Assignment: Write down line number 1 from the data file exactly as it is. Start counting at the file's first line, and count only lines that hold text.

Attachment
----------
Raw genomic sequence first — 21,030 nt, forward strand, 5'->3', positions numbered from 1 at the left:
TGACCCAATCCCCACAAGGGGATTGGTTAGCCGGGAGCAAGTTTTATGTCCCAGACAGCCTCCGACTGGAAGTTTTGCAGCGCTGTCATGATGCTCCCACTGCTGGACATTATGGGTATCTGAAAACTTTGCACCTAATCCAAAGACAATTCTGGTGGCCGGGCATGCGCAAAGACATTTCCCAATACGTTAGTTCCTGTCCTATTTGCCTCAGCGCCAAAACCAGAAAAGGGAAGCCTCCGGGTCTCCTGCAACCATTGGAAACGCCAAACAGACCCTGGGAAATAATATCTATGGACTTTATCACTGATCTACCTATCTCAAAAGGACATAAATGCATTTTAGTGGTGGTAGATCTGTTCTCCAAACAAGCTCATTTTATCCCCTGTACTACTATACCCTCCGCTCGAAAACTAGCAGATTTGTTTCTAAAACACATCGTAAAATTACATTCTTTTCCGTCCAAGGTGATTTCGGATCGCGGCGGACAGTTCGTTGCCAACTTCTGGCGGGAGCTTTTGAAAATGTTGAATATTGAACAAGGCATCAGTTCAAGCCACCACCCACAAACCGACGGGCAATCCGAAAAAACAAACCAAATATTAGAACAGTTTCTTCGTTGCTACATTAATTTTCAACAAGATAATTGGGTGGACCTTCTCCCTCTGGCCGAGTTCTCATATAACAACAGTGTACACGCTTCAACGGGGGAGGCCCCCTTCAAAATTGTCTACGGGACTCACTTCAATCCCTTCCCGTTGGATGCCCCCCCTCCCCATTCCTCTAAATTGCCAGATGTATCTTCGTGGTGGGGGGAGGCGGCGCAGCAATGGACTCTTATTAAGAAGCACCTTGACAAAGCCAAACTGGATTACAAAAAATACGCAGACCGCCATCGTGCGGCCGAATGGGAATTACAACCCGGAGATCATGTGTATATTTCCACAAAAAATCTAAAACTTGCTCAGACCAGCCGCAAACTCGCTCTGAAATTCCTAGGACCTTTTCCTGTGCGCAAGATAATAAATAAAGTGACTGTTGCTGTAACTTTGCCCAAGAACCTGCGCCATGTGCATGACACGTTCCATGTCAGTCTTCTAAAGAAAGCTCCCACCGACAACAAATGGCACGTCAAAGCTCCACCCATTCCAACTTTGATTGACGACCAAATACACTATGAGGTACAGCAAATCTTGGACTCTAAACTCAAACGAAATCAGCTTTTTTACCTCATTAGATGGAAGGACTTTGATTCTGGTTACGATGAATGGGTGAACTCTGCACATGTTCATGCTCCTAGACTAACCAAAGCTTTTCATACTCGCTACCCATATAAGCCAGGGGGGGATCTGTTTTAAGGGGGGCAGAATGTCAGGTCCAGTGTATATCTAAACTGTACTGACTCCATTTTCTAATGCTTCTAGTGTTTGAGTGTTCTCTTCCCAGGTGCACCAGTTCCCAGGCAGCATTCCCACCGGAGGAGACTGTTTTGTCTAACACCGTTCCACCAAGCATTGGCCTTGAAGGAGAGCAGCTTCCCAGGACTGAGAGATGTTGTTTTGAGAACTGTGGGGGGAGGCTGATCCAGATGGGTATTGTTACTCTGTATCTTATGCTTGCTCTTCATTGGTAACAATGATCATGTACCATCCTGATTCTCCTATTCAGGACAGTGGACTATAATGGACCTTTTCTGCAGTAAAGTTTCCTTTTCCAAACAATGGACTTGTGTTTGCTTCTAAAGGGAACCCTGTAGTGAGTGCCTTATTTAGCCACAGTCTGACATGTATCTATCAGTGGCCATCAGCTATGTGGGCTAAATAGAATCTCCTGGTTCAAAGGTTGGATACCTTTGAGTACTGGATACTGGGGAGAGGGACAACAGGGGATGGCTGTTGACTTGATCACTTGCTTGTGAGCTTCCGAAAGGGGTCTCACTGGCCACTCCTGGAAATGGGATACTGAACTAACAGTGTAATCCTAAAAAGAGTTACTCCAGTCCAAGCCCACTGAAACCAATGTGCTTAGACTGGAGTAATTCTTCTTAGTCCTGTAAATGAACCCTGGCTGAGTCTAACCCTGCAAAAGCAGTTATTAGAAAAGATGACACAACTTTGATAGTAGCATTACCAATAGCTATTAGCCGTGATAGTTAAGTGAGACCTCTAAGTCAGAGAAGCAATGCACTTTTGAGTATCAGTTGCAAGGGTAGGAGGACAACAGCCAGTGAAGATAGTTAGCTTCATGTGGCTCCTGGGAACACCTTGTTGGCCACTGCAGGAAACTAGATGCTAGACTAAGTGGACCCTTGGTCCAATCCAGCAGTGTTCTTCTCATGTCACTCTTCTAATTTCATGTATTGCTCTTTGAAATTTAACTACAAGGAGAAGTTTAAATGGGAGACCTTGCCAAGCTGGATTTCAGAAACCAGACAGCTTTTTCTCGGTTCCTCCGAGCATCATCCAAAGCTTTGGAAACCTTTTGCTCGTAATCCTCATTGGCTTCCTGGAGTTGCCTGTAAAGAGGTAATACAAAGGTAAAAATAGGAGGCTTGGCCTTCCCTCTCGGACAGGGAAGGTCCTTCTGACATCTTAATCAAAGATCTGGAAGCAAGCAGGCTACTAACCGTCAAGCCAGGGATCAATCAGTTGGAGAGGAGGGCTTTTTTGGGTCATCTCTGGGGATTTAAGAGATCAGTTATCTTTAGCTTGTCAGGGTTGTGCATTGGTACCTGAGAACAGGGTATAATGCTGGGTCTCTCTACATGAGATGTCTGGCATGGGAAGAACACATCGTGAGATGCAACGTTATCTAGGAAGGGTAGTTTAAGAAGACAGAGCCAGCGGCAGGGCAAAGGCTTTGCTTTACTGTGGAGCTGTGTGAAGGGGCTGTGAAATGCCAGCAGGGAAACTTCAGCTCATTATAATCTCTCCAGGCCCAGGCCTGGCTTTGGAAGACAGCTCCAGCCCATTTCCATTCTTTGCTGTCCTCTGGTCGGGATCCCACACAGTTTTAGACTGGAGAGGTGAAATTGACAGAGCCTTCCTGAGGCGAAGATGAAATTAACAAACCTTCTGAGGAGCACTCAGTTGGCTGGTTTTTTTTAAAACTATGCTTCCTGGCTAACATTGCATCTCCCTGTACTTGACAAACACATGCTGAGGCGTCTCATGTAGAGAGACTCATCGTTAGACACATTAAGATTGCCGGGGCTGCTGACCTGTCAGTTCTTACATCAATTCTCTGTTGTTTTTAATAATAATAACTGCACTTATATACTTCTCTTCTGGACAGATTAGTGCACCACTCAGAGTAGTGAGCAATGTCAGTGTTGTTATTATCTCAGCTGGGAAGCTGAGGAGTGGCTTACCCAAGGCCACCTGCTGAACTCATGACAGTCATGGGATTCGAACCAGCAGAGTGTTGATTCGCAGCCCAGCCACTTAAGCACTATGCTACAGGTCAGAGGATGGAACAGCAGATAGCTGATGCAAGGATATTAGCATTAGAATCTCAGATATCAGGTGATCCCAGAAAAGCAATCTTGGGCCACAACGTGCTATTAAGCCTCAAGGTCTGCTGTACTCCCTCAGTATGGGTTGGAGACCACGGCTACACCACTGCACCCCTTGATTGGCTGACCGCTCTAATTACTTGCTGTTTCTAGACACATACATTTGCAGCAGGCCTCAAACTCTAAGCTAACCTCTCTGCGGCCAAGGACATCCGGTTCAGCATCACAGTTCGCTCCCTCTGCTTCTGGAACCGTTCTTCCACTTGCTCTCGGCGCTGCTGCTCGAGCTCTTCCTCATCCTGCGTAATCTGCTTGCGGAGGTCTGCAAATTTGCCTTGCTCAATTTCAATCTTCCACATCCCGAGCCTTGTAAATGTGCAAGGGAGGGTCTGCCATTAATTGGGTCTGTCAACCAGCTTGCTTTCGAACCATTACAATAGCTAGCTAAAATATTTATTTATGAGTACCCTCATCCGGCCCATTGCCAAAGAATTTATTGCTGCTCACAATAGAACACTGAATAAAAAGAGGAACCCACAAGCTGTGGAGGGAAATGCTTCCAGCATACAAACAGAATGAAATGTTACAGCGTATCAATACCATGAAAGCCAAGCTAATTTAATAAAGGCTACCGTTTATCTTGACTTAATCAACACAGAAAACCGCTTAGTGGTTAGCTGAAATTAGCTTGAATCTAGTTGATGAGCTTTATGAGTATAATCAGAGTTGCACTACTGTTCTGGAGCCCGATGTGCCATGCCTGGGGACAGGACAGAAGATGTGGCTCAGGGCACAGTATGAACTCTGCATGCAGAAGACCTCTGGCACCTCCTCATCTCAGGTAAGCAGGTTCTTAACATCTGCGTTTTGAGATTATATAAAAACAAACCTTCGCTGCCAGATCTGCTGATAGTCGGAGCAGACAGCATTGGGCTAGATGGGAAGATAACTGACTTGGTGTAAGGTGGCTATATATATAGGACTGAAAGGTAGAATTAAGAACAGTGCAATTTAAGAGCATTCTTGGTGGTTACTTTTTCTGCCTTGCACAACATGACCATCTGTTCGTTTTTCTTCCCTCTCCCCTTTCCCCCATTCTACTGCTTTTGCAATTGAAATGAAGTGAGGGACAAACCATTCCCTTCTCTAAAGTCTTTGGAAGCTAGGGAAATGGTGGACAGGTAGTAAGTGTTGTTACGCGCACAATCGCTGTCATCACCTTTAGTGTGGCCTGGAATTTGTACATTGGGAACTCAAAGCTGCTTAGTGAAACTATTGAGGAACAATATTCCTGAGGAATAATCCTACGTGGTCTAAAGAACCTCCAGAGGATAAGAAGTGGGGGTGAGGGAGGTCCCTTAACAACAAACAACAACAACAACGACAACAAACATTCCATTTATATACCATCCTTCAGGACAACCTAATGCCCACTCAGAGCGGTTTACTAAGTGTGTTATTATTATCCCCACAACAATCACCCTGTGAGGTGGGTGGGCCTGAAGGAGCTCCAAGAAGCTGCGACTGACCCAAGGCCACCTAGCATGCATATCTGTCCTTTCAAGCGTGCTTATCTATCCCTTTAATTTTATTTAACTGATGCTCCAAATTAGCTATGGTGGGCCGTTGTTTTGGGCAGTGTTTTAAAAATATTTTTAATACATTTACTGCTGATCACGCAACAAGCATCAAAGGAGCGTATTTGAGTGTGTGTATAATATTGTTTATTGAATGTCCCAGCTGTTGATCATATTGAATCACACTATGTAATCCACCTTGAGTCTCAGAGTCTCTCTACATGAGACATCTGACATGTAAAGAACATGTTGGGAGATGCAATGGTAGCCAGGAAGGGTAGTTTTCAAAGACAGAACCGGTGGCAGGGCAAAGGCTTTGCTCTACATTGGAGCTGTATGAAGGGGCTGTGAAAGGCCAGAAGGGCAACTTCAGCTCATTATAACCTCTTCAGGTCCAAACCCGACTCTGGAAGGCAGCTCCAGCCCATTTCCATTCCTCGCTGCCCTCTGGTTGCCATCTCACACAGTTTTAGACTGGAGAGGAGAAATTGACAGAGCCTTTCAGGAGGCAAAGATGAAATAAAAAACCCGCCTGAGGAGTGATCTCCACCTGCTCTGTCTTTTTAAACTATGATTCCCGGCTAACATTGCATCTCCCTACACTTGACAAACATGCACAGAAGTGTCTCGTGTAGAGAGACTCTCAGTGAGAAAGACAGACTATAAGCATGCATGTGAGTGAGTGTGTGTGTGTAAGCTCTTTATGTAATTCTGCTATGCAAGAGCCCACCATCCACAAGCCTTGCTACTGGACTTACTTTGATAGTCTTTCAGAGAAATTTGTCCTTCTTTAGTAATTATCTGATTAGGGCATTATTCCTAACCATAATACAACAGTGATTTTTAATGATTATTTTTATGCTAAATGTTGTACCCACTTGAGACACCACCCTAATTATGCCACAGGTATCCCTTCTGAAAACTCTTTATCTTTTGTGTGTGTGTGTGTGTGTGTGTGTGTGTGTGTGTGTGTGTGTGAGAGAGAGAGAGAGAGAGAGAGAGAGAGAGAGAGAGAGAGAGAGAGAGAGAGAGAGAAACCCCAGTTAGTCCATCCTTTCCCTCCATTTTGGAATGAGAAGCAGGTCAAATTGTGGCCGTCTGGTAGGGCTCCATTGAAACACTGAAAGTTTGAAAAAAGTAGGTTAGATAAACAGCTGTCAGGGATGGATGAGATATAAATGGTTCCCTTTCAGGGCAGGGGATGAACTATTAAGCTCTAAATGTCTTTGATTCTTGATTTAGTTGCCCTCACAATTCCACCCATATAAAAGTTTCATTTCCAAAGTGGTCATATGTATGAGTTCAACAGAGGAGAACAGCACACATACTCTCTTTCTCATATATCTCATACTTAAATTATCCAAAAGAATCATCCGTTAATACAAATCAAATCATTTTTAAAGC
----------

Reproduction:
Raw genomic sequence first — 21,030 nt, forward strand, 5'->3', positions numbered from 1 at the left: